Infections caused by ESBL-producing E. coli

In light of increased media and public interest in ESBL-producing E. coli, the UK's Health Protection Agency felt it would be helpful to provide some background about these infections and the work that is being carried out in this area.

ESBL (Extended-Spectrum Beta-Lactamase)-producing E. coli are antibiotic-resistant strains of E. coli. E. coli are very common bacteria that normally live harmlessly in the gut. ESBL-producing strains produce an enzyme called extended-spectrum beta lactamase, which makes them more resistant to cephalosporin antibiotics. Many ESBL-producing strains are also resistant to antibiotics belonging to other classes. This makes the infections harder to treat.

The kinds of infections that ESBL-producing E. coli can cause range from urinary tract infections, to – at the more serious end of the spectrum – cases where they enter the bloodstream and cause blood poisoning. Infections with ESBL-producing E. coli are most common amongst the elderly, or those who have recently been in hospital or received antibiotic treatment. ESBL-producing E. coli are extremely rare in simple cystitis.

Infections caused by ESBL-producing E. coli are a growing worldwide phenomenon and are not unique to the UK . The Health Protection Agency is one of the leading institutions worldwide in terms of research into this area and has been providing advice about these infections for many years and, in particular, produced a report on the increasing frequency of these infections in 2005.

Since 2003 the Agency has been working with NHS hospital microbiologists to ensure they are aware of these infections and are able to advise and provide information to their local GPs and hospitals about the diagnosis and treatment of these infections. The Agency has also published a lot of information in scientific journals and issued advice directly to GPs via its website and leaflets. It also continues to review the activity of new antibiotics against bacteria with these enzymes.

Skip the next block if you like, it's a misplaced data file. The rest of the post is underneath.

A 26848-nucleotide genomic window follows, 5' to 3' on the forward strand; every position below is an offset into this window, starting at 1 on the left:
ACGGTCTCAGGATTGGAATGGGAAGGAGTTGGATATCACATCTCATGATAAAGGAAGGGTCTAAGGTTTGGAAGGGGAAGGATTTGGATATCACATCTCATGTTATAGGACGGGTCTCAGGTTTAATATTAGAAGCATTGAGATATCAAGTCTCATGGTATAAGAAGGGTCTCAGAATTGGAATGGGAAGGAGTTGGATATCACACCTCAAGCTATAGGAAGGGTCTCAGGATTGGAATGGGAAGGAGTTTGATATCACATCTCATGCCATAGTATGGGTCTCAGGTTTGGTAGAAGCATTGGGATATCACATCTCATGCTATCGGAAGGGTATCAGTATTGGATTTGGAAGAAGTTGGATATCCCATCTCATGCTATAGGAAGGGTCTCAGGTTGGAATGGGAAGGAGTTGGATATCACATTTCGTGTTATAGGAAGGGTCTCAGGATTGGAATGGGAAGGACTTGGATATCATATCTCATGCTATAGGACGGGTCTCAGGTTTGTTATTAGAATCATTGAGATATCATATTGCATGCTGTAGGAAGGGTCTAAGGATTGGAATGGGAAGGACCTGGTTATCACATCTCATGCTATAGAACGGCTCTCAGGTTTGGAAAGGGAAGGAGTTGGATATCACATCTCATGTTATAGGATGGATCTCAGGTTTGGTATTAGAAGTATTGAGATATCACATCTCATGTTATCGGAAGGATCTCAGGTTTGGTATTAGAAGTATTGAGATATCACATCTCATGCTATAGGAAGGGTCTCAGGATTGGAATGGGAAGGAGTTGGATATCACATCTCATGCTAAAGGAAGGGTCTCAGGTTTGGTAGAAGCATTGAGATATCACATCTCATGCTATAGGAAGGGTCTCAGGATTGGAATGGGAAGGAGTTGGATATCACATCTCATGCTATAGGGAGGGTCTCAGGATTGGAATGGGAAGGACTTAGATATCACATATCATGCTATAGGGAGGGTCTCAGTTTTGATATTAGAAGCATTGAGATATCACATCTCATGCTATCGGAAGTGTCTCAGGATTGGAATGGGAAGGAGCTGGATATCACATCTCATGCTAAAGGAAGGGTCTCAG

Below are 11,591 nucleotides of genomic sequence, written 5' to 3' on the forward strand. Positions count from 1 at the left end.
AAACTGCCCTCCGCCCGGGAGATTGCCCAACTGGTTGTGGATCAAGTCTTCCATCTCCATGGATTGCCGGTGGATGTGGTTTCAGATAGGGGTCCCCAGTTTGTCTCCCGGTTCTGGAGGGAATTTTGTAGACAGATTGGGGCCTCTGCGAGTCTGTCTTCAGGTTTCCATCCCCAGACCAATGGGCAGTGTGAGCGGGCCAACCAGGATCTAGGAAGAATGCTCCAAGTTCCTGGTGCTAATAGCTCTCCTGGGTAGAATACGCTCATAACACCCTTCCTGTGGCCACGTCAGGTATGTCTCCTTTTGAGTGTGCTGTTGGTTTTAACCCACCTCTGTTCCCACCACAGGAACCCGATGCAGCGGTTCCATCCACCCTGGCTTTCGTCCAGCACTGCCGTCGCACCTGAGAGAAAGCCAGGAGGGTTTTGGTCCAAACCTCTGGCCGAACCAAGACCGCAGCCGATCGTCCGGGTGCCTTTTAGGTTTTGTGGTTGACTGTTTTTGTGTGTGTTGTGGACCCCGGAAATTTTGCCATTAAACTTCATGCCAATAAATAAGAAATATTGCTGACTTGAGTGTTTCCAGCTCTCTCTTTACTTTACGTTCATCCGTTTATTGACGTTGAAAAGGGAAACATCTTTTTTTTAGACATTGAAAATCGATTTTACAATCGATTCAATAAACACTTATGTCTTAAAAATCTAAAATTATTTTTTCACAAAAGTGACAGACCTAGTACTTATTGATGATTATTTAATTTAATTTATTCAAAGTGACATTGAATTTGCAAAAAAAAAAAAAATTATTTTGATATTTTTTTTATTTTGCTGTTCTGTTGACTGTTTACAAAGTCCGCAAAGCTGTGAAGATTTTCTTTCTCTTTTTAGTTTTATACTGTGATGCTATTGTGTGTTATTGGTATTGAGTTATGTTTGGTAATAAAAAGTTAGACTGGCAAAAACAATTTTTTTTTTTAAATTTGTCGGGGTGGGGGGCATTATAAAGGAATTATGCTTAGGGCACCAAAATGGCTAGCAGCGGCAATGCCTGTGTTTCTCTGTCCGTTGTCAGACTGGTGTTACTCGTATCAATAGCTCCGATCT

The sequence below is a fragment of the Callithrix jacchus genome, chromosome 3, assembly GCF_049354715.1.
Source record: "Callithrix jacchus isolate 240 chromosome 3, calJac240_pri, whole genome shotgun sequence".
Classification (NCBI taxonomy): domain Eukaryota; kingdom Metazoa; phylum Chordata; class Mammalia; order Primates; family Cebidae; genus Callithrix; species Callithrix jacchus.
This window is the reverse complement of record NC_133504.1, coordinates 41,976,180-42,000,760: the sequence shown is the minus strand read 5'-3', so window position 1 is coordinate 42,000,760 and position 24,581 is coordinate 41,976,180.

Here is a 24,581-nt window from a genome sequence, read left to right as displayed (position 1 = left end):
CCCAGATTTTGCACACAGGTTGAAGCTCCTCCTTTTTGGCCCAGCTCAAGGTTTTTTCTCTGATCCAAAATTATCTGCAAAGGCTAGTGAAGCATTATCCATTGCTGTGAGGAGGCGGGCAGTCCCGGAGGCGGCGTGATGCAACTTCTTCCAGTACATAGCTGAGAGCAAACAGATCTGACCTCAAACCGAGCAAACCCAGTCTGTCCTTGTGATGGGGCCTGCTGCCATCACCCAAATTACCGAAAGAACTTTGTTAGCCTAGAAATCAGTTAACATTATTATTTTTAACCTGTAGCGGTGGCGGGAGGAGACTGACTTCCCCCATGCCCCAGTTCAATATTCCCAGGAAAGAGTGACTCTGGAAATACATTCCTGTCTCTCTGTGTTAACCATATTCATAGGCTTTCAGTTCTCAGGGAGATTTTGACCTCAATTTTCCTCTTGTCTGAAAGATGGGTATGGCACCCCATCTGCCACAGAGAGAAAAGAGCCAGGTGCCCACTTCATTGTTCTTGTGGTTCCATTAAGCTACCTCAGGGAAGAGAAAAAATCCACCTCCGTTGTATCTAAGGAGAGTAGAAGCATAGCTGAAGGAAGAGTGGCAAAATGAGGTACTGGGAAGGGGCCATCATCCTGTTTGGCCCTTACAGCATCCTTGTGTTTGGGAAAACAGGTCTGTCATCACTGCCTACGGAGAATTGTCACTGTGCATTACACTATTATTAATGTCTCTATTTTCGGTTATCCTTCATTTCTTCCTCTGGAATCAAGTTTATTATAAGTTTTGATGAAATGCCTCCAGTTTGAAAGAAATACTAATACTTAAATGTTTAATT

A lot of research still needs to be carried out into the origin of the strains of E. coli that cause infections. Imported chicken has been suggested as a possible route for their introduction into the UK . However recent HPA research shows that the particular strains of E. coli and the particular ESBLs that they produce are significantly different from those so far found in chickens, so this link remains unproven. This research detected E. coli with the ESBLs CTX-M-1; CTX-M-2 and CTX-M-14 in imported chicken meat; however most of the ESBL-producing E.coli from human infections have the CTX-M-15 ESBL which was not found in any chicken samples.

A second theory for the origin of these infections, which also requires more research, is that migration could be a source. More research is needed on other aspects too, such as the number of people who carry ESBL-producing E. coli in their gut, though it should be stressed that most of these will be carrying it harmlessly, and it will not cause them any illness.

The figure being quoted in the media of 30,000 cases of infection due to ESBL-producing E. coli each year in the UK is an estimate. This estimate takes into account all cases, whether they cause urinary tract infections or blood poisoning; however this estimate still needs to be verified.

The Agency's monitoring shows that around 20,000 people a year in the UK (excluding Scotland ) are affected by blood poisoning caused by E. coli . Of these, around 2,000 cases are caused by ESBL-producing E. coli (these figures cover blood poisoning only and not urinary tract infections). The Agency will be widening this surveillance system shortly and its eight regional laboratories will be carrying out surveillance of ESBLs in other types of infection (e.g. urinary infections) so that a more complete picture of numbers and trends can be established. Any introduction of mandatory surveillance, as we currently have for MRSA or C difficile, would be the responsibility of the Department of Health.

For further information about ESBL-producing E.coli go to:


The opinions expressed here are the views of the writer and do not necessarily reflect the views and opinions of News Medical.
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